The Fisheaters 20th century.

Apologia: The Fullness of Christian Truth

“Where the Bishop is, there let the multitude of believers be;
even as where Jesus is, there is the Catholic Church” Ignatius of Antioch, 1st c. A.D

Introduction

“We must admit it is a master blow of Protestantism to have declared war on the sacred language. If it should ever succeed in destroying it, it would be well on the way to victory. Exposed to profane gaze, like a virgin who has been violated, from that moment on the Liturgy has lost much of its sacred character, and very soon people find that it is not worthwhile putting aside one’s work or pleasure in order to go and listen to what is being said in the way one speaks on the marketplace. . . .” — Dom Prosper Gueranger, Liturgical Institutions, 1840

Latin Catholics generally have five options:

1) attend the vernacular Novus Ordo Mass published in 1970 by Pope Paul VI. This is the Mass offered in most parishes today.
2) attend the 1970 Novus Ordo Mass offered in the Latin language (note: this is not the same Mass that was offered before Vatican II)
3) attend Mass at a non-Latin ritual Catholic Church (Byzantine, Greek, Maronite, etc.)
4) attend the rare Masses offered by certain religious Orders who have their own Rites, e.g., the Dominican Rite, the Carmelite Rite (“The Rite of the Holy Sepulchre”), etc.
5) attend the traditional Latin Mass that sustained millions of Roman Catholics for centuries and centuries. The traditional Mass is also referred to as: the the Mass of Pope St. Peter, the Mass of Pope St. Gregory the Great; the Mass of Pope St. Pius V; the “Tridentine” Mass, the Pian Rite, etc.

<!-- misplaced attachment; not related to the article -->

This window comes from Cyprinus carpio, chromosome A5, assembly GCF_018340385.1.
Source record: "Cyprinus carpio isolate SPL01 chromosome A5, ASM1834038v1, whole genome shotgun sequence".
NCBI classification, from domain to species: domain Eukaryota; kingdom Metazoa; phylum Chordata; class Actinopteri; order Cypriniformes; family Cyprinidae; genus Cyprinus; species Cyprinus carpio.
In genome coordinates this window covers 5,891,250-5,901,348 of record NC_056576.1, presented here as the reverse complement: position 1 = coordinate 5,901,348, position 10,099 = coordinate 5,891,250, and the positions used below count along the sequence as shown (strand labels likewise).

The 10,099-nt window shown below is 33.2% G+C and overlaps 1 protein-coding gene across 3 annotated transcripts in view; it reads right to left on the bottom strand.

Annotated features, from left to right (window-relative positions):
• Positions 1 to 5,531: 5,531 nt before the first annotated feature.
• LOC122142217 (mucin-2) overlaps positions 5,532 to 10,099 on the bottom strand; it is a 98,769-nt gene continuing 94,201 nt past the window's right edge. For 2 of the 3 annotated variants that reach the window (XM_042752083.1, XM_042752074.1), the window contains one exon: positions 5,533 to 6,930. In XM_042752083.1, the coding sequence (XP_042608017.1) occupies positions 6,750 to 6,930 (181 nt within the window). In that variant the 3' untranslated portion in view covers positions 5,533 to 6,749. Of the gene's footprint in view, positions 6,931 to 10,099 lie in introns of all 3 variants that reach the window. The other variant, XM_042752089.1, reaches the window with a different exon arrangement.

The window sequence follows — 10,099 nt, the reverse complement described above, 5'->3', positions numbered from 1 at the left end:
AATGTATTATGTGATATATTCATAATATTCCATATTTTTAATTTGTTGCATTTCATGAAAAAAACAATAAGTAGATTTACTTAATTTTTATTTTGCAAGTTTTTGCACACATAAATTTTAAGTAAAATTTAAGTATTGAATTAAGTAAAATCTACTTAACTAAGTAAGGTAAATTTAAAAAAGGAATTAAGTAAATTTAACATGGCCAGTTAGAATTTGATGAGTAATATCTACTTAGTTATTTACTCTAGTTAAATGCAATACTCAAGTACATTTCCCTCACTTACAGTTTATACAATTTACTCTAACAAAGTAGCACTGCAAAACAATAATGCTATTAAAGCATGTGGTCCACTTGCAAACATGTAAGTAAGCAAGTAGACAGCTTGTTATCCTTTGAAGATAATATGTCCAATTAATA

The “Novus Ordo,” whether offered in English or Latin, is a violent break with Tradition, directly responsible, in part, for the great loss of faith which followed its publication. “Lex credendi legem statuat supplicandi” — let the rule of belief determine the rule of prayer” is the rule of liturgy — but the prayers of the Novus Ordo, designed to make Protestants comfortable with the Mass, express Protestant belief not by what it says, but by what it fails to say — that is, by its omissions — and serve to lead us to believe as Protestants in that it practically nullifies the experience of the realities of the Sacrifice and the priesthood. The Novus Ordo — not so much for what it is inherently, but for what it isn’t, for what it lacks — appears as the “Mass of Cain,” arrogantly bringing his own works to God; the ancient Mass is the “Mass of Abel,” who humbly offered God a sacrifice — a lamb that prefigured the Passover lamb which, in turn, prefigured the Lamb Who takes away the sins of the world, Whose offering of Himself to us is eternal. The stripping away of the signs and symbols of the Mystery, the eradication of the poetic, the intentional blurring of the line between the ordained and common priesthoods, music that ranges from the banal to the offensive, the total ignoring of Gregorian chant, the failure to retain our sacred language, the “busy-ness,” the dearth of silence, and, most of all, the almost total lack of emphasis on the Sacrifice — to not be offended by these things, especially after having studied the purpose of the Mass and our worship’s relationship to our belief, is to be either ignorant of or ill-willed toward the Catholic Faith. Even celebrated according to its rubrics (and God bless those few, well-intentioned priests who even try to do that), the New Mass is a Protestanized (not Protestant) “service” up to its core, with an abbreviated Kyrie thrown in. Even with the few words retained in the Consecration to keep it valid, its semblance to the ancient Mass is like that of a dry twig to a flowering tree. Each Catholic must study this issue prayerfully. And each must know that believing — knowing — that the 1970 Mass was an extremely bad idea, a break with Sacred Tradition, an unlovely thing that leads to heterodoxy and disbelief — is not “disobedient” and does not make you a “bad Catholic”; it makes you an informed one with eyes to see. Saying these things aloud does not make you “dissident” or “schismatic”; it makes you a warrior for the true Faith. Now, I can imagine a dialogue with some of you who are new to the concept of “liturgy” — and many who have been Catholic for years but “really like” the Novus Ordo Mass: The Most Holy Sacrifice of the Mass is our greatest prayer to God and our most solemn act of worship; shouldn’t we give Him our very best? “What’s the big deal?” The ‘big deal’ is that Jesus Christ glorified becomes really and truly present at the Mass — Body, Blood, Soul, and Divinity — under the appearances of bread and wine, in fulfillment of all the Old Testament sacrifices and as predicted by the Prophet Malachias. He is then offered up to appease the Father ‘s wrath and for the remission of our sins; Calvary is made present before our eyes. You either believe this and are Catholic, or you do not believe this and are not Catholic. If you believe this and are Catholic, you will want everyone else to believe this, too. You should, therefore, want liturgy that points to the reality of this Mystery in every way possible, and should be extremely bothered by liturgy that is banal, ugly, sterile, offensive, and that may as well have been designed to lead to heterodoxy. Please read An Open Letter to the Church Renouncing my Service on I.C.E.L. by Father Stephen Somerville, STL., who worked with the “ICEL,” the Committee that translated the Novus Ordo Mass into English. So, what, are you saying the Mass can never change? Has never changed? Of course the Mass can change in some ways. But the words of consecration, its expressed theology and catechetical qualities, its sacred purposes, its holiness, its beauty and arrows toward the Transcendent — these things cannot be changed without danger. So, what, are you saying the Mass can never change? Has never changed? Of course the Mass can change in some ways. But the words of consecration, its expressed theology and catechetical qualities, its sacred purposes, its holiness, its beauty and arrows toward the Transcendent — these things cannot be changed without danger. So, what, are you saying the Mass can never change? Has never changed? Of course the Mass can change in some ways. But the words of consecration, its expressed theology and catechetical qualities, its sacred purposes, its holiness, its beauty and arrows toward the Transcendent — these things cannot be changed without danger if the Mass were a mere memorial of Calvary, would you commemorate the Sacrifice of anyone or anything else by bringing out the Rock and Roll and having a party? Have we lost all sense of majesty, awe, thanksgiving, gratitude, and duty? But He is risen! Amen and alleluia! But we are not; we have work to do. And Christ, the High Priest and Perfect Victim, “lamb as it had been slain,” pours out the graces of His once and for all time Sacrifice to us in the Mass so we might be sanctified — something we must become in order to have our own “little Easter.” We get to the Resurrection through the Cross. It must be always remembered that it isn’t Christ’s Resurrection that saves us in itself, by itself; it was the shedding of His Blood on the Cross that led to His Resurrection! His having shed His Blood is what remits our sins and is what will allow us to experience the fruits thereof: our own resurrection. Our awareness of the glorious fact of His Resurrection is ever-present (it is the very reason we worship on Sundays!); but that joy is tempered by the Sacrifice and by the knowledge that while He is risen, He pours Himself out to us yet — and we still have our own Calvary to go through. Well, who the heck are you? You like the traditional Mass, I like the New Mass. Why should your opinion matter more than mine? The Mass is not about me or you; one doesn’t need to understand every word of Latin to offer his own heart to Jesus, to pray, to understand the basic purpose of the Mass and kneel in awe and humility as the Sacrifice takes place. As to “understanding what’s going on,” consider that now, since the institution of Bugnini’s Mass, 70% of Catholics between the ages of 18 and 44 do not believe in the Real Presence — that is, they are material heretics. Can you honestly say that the Novus Ordo Mass increases understanding of what the Mass is? But that’s what they make Missals for — and after a while, one can recognize and easily understand those parts of the Mass that do not change. Besides, and this is the greater point, not all understanding comes from hearing language; it also comes from silence and prayer and beauty and sign and gesture, from the other things one hears (chant and bells), and from what one sees (stained glass, statues, beautiful vestments) and smells (incense) and experiences (majesty). All of these things teach us and impress themselves onto our minds in a way that words alone can’t. Recall how